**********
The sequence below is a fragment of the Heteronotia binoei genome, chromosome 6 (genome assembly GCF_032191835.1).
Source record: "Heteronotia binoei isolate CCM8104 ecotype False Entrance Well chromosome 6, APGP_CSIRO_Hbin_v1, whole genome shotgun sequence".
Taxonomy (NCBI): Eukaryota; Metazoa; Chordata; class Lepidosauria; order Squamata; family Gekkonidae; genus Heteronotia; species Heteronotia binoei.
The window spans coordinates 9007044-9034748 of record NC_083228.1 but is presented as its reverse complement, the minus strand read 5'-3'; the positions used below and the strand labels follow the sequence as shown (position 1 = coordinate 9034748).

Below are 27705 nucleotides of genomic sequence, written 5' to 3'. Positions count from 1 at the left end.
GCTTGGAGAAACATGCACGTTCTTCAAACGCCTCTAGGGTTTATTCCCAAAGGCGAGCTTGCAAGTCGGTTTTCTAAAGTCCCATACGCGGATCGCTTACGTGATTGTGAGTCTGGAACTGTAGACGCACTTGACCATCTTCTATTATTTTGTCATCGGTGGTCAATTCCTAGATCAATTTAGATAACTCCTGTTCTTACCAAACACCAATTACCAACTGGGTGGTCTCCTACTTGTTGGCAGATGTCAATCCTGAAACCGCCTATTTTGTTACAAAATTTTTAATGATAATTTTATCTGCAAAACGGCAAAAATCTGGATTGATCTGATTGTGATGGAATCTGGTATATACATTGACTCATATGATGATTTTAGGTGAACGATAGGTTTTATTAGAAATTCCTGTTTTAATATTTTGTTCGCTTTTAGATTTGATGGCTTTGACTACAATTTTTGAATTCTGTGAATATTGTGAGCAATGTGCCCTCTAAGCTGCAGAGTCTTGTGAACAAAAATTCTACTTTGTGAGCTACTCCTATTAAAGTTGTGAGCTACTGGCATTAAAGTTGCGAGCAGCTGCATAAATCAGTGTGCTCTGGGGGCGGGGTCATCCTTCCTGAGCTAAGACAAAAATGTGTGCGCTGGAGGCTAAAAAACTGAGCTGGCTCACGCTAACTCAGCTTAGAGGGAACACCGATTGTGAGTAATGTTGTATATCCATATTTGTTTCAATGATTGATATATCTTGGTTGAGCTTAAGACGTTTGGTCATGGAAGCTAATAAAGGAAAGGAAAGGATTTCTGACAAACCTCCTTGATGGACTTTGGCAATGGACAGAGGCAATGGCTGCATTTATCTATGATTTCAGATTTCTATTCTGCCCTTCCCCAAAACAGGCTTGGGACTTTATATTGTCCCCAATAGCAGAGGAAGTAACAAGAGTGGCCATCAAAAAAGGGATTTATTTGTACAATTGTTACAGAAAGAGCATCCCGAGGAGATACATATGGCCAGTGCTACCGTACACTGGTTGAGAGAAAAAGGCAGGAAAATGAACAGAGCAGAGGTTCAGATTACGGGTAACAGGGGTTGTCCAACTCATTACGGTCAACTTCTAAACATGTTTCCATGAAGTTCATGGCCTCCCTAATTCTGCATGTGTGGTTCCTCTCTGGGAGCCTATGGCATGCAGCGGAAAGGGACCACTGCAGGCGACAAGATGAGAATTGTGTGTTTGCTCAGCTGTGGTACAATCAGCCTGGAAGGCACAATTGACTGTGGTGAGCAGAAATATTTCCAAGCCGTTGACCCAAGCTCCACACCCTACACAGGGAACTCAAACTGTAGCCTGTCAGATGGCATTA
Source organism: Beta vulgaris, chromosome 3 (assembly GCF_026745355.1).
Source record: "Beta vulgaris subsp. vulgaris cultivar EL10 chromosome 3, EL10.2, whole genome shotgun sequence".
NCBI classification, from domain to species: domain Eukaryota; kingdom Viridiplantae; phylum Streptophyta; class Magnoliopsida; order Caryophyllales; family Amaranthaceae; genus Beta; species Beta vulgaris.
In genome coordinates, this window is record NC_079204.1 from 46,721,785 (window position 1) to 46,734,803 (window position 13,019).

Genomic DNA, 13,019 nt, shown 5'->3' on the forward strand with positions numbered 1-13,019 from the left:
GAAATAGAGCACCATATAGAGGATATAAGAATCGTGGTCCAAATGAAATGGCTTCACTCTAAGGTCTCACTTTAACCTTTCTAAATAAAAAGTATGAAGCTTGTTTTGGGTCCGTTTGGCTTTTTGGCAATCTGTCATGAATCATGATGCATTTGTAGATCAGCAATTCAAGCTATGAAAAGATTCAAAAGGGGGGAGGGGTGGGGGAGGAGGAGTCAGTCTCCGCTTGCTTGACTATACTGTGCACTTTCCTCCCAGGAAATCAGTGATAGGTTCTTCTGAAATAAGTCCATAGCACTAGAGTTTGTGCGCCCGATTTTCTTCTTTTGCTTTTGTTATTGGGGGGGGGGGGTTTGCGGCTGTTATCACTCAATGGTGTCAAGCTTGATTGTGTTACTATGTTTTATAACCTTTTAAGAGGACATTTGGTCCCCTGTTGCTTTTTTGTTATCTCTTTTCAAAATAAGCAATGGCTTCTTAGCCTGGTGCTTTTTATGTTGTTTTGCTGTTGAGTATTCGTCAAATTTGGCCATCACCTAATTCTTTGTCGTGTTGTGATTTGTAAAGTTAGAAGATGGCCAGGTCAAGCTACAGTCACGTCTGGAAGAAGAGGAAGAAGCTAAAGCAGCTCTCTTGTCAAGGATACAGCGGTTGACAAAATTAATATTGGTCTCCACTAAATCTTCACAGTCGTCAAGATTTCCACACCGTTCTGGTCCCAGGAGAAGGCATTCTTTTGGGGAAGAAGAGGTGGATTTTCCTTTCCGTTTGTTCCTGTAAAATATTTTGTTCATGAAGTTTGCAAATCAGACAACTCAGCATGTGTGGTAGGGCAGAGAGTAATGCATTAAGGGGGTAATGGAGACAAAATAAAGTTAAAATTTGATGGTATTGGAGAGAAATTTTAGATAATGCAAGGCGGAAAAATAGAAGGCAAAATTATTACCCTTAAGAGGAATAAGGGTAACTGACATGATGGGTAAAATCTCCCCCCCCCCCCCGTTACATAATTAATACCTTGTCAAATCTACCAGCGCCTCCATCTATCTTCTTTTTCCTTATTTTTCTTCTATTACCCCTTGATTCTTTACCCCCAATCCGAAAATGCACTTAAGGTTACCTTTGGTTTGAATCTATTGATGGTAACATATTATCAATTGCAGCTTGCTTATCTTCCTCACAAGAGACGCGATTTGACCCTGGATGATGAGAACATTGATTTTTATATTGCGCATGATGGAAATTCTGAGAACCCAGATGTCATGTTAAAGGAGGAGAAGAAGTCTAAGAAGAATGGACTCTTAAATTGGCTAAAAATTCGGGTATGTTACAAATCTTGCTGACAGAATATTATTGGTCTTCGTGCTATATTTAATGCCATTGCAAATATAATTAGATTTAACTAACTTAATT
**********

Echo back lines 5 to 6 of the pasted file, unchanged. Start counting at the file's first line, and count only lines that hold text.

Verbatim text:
Below are 27705 nucleotides of genomic sequence, written 5' to 3'. Positions count from 1 at the left end.
GCTTGGAGAAACATGCACGTTCTTCAAACGCCTCTAGGGTTTATTCCCAAAGGCGAGCTTGCAAGTCGGTTTTCTAAAGTCCCATACGCGGATCGCTTACGTGATTGTGAGTCTGGAACTGTAGACGCACTTGACCATCTTCTATTATTTTGTCATCGGTGGTCAATTCCTAGATCAATTTAGATAACTCCTGTTCTTACCAAACACCAATTACCAACTGGGTGGTCTCCTACTTGTTGGCAGATGTCAATCCTGAAACCGCCTATTTTGTTACAAAATTTTTAATGATAATTTTATCTGCAAAACGGCAAAAATCTGGATTGATCTGATTGTGATGGAATCTGGTATATACATTGACTCATATGATGATTTTAGGTGAACGATAGGTTTTATTAGAAATTCCTGTTTTAATATTTTGTTCGCTTTTAGATTTGATGGCTTTGACTACAATTTTTGAATTCTGTGAATATTGTGAGCAATGTGCCCTCTAAGCTGCAGAGTCTTGTGAACAAAAATTCTACTTTGTGAGCTACTCCTATTAAAGTTGTGAGCTACTGGCATTAAAGTTGCGAGCAGCTGCATAAATCAGTGTGCTCTGGGGGCGGGGTCATCCTTCCTGAGCTAAGACAAAAATGTGTGCGCTGGAGGCTAAAAAACTGAGCTGGCTCACGCTAACTCAGCTTAGAGGGAACACCGATTGTGAGTAATGTTGTATATCCATATTTGTTTCAATGATTGATATATCTTGGTTGAGCTTAAGACGTTTGGTCATGGAAGCTAATAAAGGAAAGGAAAGGATTTCTGACAAACCTCCTTGATGGACTTTGGCAATGGACAGAGGCAATGGCTGCATTTATCTATGATTTCAGATTTCTATTCTGCCCTTCCCCAAAACAGGCTTGGGACTTTATATTGTCCCCAATAGCAGAGGAAGTAACAAGAGTGGCCATCAAAAAAGGGATTTATTTGTACAATTGTTACAGAAAGAGCATCCCGAGGAGATACATATGGCCAGTGCTACCGTACACTGGTTGAGAGAAAAAGGCAGGAAAATGAACAGAGCAGAGGTTCAGATTACGGGTAACAGGGGTTGTCCAACTCATTACGGTCAACTTCTAAACATGTTTCCATGAAGTTCATGGCCTCCCTAATTCTGCATGTGTGGTTCCTCTCTGGGAGCCTATGGCATGCAGCGGAAAGGGACCACTGCAGGCGACAAGATGAGAATTGTGTGTTTGCTCAGCTGTGGTACAATCAGCCTGGAAGGCACAATTGACTGTGGTGAGCAGAAATATTTCCAAGCCGTTGACCCAAGCTCCACACCCTACACAGGGAACTCAAACTGTAGCCTGTCAGATGGCATTA